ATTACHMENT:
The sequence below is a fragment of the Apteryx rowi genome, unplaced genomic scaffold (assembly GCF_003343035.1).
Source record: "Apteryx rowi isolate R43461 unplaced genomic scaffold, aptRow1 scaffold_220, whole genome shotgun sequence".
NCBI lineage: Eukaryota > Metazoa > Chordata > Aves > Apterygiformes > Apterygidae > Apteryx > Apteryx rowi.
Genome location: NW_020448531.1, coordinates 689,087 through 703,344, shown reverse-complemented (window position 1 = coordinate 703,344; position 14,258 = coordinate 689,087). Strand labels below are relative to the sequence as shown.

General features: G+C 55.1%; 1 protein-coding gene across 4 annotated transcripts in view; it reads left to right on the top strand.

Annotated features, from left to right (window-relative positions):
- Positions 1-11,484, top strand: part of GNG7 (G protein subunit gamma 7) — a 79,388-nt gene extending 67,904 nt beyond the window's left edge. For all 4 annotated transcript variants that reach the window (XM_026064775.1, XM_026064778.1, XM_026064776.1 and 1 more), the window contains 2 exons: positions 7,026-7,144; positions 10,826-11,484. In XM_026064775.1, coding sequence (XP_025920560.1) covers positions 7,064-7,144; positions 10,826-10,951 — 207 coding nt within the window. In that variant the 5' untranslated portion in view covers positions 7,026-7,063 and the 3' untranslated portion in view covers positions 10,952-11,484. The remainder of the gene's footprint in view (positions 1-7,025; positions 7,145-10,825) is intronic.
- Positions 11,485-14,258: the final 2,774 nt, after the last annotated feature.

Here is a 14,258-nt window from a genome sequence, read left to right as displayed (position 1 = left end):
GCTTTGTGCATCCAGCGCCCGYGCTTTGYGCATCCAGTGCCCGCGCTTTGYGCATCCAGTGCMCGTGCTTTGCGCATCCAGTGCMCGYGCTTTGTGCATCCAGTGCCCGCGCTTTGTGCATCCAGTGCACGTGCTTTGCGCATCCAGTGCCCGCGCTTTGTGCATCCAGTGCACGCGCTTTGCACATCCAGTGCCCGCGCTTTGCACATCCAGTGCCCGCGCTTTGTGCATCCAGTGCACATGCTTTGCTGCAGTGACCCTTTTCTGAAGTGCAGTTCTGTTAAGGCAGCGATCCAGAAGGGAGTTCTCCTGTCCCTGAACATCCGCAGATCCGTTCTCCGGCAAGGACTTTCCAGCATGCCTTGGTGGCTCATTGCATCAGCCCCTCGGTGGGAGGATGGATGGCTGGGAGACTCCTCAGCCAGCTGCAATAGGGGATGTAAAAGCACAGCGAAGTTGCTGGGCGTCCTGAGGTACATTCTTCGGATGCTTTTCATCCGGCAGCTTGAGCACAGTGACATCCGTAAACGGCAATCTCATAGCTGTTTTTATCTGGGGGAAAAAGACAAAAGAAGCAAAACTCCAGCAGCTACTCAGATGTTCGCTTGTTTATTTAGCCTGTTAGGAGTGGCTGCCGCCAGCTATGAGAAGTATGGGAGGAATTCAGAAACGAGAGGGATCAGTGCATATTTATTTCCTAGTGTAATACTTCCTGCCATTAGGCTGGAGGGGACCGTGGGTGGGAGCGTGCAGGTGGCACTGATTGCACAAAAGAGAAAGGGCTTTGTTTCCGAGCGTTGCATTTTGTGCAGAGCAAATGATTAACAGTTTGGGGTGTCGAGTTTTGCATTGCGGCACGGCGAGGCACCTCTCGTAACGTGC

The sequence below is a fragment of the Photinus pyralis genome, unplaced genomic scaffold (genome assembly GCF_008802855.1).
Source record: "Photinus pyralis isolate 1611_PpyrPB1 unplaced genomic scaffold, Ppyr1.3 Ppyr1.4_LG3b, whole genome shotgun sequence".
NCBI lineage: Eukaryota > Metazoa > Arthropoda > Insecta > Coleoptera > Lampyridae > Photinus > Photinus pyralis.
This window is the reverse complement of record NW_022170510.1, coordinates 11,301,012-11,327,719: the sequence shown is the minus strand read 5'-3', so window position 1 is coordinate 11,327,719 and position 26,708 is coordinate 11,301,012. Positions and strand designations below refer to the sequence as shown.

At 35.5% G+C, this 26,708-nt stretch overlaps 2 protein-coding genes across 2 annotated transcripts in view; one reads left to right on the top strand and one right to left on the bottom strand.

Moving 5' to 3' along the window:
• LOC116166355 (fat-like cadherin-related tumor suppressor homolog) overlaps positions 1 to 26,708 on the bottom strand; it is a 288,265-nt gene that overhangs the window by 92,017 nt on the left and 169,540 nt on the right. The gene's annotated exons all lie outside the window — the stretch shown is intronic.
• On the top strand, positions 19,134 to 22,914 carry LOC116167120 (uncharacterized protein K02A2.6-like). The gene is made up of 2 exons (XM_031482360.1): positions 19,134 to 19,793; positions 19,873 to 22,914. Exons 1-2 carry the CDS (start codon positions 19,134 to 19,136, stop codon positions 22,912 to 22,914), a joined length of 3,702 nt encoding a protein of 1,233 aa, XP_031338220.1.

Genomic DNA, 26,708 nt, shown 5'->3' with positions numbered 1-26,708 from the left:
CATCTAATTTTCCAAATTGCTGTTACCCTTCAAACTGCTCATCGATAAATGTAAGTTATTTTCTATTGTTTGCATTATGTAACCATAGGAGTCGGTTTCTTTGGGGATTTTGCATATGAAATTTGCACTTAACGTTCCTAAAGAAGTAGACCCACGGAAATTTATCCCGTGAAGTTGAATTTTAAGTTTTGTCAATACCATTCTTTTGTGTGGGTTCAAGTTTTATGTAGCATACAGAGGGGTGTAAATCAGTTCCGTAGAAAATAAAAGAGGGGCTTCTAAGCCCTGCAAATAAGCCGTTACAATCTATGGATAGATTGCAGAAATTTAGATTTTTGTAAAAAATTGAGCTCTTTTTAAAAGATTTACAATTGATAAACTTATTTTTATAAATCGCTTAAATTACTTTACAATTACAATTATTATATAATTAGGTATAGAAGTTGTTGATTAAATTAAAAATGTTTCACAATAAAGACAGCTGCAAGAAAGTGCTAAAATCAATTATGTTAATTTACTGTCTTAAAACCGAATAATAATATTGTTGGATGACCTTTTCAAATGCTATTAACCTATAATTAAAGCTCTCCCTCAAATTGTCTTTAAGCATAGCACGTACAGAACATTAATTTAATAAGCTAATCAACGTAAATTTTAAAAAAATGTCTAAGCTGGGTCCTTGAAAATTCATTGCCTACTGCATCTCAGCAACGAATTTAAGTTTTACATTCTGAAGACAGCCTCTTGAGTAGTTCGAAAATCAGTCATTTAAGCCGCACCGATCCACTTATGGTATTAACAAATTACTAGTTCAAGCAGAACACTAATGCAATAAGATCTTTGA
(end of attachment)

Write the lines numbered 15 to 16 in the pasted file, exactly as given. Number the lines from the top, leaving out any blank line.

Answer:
At 35.5% G+C, this 26,708-nt stretch overlaps 2 protein-coding genes across 2 annotated transcripts in view; one reads left to right on the top strand and one right to left on the bottom strand.

Moving 5' to 3' along the window: